- "Although these factors may be less important for late-onset manic symptoms or (hypo)manic episodes (i.e. focus of our study)3132, we would like to encourage future researchers to gather this information, also in older samples of depressed patients. Another important limitation is that the CIDI section on bipolar disorders was not conducted at baseline and, consequently, information about DSM-IV (hypo)manic episodes was not available at that time. "
- "From early to late in the modern era of psychiatric research, life events have continued to be associated with, or predictive of, relapse in all three major psychotic disorders, major depression (Brown, 1998; Kendler, 1998; Malkoff Schwartz et al., 1998; Takeuchi et al., 1998; van Os et al., 1994), schizophrenia (Bebbington et al., 1993; Chafetz, Havassy, & Arean, 1997; Das, Kulhara, & Verma, 1997; Hirsch et al., 1996; Hultman, et al., 1997; Leff, 1994; Nuechterlein et al., 1994; van Os, et al., 1994) and bipolar disorder (Hays, Krishnan, George, & Blazer, 1998; Malkoff Schwartz, et al., 1998; van Os, et al., 1994). When measured, there is a tendency for life events to be more impactful when the patient is less vulnerable on a neurocognitive, genetic or severity of illness basis (Bebbington, et al., 1993; Malkoff Schwartz, et al., 1998; Pallanti, Quercioli, & Pazzagli, 1997; van Os, et al., 1994), when the illness is at an earlier stage (Hays, et al., 1998; Steinberg & Durell, 1968) and when medication is not being used (Hirsch, et al., 1996; Nuechterlein, et al., 1994). For young adults and adolescents the most potent events tend to be those that involve loss of supportive social ties, especially separation from, or death of, family members, romantic/marital losses for women and occupational disruptions for men. "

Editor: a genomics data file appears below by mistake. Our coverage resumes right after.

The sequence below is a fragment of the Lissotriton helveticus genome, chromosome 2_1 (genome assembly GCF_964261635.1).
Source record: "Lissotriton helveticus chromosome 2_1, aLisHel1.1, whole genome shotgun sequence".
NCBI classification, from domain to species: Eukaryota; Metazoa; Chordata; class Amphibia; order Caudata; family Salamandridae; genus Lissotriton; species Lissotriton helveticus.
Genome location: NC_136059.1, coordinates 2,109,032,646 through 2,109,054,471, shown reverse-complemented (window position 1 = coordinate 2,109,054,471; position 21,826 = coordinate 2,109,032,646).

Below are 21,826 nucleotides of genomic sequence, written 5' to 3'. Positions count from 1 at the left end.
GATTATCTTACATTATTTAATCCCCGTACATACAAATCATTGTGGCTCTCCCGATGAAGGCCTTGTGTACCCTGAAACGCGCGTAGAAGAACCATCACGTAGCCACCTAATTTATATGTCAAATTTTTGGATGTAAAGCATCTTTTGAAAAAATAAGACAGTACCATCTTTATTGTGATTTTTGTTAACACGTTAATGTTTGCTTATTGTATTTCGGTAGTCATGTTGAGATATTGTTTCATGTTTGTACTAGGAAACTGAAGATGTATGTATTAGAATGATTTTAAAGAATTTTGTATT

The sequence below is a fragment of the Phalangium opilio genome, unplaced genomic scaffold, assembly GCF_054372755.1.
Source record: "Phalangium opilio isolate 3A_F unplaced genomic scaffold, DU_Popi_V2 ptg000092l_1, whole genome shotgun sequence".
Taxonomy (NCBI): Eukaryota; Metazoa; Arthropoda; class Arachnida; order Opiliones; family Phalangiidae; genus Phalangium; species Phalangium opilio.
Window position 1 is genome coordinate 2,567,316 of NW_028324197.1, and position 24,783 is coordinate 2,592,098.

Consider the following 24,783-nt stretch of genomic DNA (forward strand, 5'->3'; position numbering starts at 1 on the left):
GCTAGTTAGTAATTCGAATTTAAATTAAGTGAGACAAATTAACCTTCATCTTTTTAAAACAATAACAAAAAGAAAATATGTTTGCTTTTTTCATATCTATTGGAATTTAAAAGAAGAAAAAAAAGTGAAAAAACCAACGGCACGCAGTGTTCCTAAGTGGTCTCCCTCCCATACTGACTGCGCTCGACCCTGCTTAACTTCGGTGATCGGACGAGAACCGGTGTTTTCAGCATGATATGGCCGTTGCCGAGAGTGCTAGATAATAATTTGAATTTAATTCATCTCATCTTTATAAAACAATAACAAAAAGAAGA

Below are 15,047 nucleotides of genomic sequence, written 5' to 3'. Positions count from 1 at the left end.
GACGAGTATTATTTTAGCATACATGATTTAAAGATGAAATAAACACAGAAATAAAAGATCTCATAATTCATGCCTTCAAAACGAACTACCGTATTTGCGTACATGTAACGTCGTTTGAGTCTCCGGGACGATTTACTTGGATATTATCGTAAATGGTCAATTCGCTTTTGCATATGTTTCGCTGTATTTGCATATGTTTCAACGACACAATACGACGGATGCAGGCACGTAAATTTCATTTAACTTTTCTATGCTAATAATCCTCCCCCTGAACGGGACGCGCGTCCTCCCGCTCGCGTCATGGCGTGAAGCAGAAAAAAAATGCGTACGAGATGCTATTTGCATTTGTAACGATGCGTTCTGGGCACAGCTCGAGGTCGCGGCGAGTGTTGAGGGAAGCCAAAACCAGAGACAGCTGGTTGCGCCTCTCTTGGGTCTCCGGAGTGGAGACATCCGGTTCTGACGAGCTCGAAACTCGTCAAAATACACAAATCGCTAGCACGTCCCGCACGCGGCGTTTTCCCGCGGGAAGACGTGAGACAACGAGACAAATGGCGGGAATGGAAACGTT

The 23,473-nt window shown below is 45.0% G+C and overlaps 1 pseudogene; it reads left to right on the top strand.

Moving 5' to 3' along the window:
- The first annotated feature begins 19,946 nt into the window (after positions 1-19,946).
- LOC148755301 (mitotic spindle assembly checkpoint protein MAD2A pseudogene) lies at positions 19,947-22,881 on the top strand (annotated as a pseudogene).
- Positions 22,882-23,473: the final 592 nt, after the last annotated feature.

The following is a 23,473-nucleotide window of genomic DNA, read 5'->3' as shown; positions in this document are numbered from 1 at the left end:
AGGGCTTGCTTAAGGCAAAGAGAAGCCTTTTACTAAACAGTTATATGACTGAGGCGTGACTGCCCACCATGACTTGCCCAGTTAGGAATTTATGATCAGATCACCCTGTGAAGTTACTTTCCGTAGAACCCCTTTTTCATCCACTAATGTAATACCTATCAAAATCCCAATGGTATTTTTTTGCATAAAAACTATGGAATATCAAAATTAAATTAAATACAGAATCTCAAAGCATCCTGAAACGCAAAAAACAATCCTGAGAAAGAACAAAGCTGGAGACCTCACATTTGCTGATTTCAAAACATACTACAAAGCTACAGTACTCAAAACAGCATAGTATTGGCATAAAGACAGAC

[Show abstract] [Hide abstract] ABSTRACT: Previous research on functional outcome in bipolar disorder (BD) has uncovered various factors that exacerbate psychosocial disability over the course of illness, including genetics, illness severity, stress, anxiety, and cognitive impairment. This paper presents an integrated view of these findings that accounts for the precipitous decline in psychosocial functioning after illness onset. The proposed model highlights a number of reciprocal pathways among previously studied factors that trap people in a powerful cycle of ailing forces. The paper discusses implications to patient care as well as the larger social changes required for shifting the functional trajectory of people with BD from psychosocial decline to growth.0Comments 17Citations
- "Illness severity is another strong predictor of psychosocial disability in BD . Younger age of onset , longer duration of mood episodes , higher number of psychiatric hospitalizations , lingering residual symptoms [59, 60], psychosis , and substance use disorders [62, 63] all predict greater psychosocial dysfunction in BD. The argument for a direct impact of illness severity on psychosocial functioning in BD probably provides the most intuitively appealing explanation for the correlation between these two variables. "